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Oxford English Dictionary Gets a Little ‘Twerk’

Notting Hill Carnival

Hot dance: Twerking has its origins in New Orleans ‘bounce’ music scene and perhaps Notting Hill’s Carnival

We’ve been doing it at the Notting Hill Carnival every summer, even as far back as 1820 according to the wordsmiths at the Oxford English Dictionary. Twerk, that is, but it is only now that the word has finally ‘twitched’ and ‘jerked’ its way into the latest refresh of the OED.

Researchers found the word, one of 500 new dictionary entries, was first spelt ‘twirk’, described as a ‘twisting’ or ‘jerking’ movement or ‘twitch’. The verb is believed to have resurfaced in 1848 and the twerk spelling was in wide usage by 1901.

American pop singer Miley Cyrus brought the dance to mainstream consciousness in 2013 at an MTV awards show as she gyrated in skimpy attire on stage. The OED describes twerking as dancing “in a sexually provocative manner, using thrusting movements of the bottom and hips while in a low, squatting stance”. Twerk may have even been borne out of a combination of the words twist or twitch and jerk, the dictionary says.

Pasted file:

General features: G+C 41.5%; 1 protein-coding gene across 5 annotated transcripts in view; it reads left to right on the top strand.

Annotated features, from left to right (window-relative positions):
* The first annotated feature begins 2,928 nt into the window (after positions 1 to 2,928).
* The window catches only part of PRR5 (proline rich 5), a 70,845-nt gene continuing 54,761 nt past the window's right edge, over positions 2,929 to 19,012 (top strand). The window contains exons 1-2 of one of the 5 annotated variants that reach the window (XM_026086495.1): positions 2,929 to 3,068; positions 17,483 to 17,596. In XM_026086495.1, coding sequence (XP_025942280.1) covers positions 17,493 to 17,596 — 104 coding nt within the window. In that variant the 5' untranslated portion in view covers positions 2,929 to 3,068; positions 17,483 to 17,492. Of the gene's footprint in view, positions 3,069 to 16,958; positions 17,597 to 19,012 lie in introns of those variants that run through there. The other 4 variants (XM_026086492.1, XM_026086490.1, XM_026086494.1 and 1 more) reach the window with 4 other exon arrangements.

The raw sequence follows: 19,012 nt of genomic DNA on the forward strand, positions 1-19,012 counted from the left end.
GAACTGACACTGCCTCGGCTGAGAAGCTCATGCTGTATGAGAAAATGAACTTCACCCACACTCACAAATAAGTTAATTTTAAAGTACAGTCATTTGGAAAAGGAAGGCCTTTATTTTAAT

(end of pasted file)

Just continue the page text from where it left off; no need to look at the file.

Fiona McPherson, senior editor of Oxford English Dictionary, said: “We are confident that it is the same origins as the dance. There has been constant use up into the present day to mean that same thing. I think it’s quite spectacular, the early origins for it. We were quite surprised.”

New Entries

U.S. President Barack Obama and first lady Michelle Obama kiss as they dance at the Commander in Chief's Ball in Washington,

Flotus and Potus: U.S. President Barack Obama and first lady Michelle Obama kiss as they dance at the Commander in Chief’s Ball in Washington

Other new inclusions included Twitterati denoting users of the micro blogging site. FLOTUS was another new entry depicting a growing fondness for abbreviations. It is derived from the acronym describing the First Lady of the United States and was said to have been used first in relation to Nancy Reagan in the early 1980s. POTUS (President of the United States) is a more widely used variation.

Twitterati: The new social network users have staked a claim in the new entries released by the OED

Freegan, an amalgamation of free and vegan has also been recognised due to our constantly evolving diets and refers to ‘a person who eats discarded food, typically collected from the refuse bins of shops or restaurants, for ethical or ecological reasons’. It is also used as an adjective with reference to that practice.

And if you ever tire of our constantly changing lexicon you could show your lack of enthusiasm through the interjection meh, and express your indifference. It is believed to have been popularised in the US cartoon series The Simpsons.


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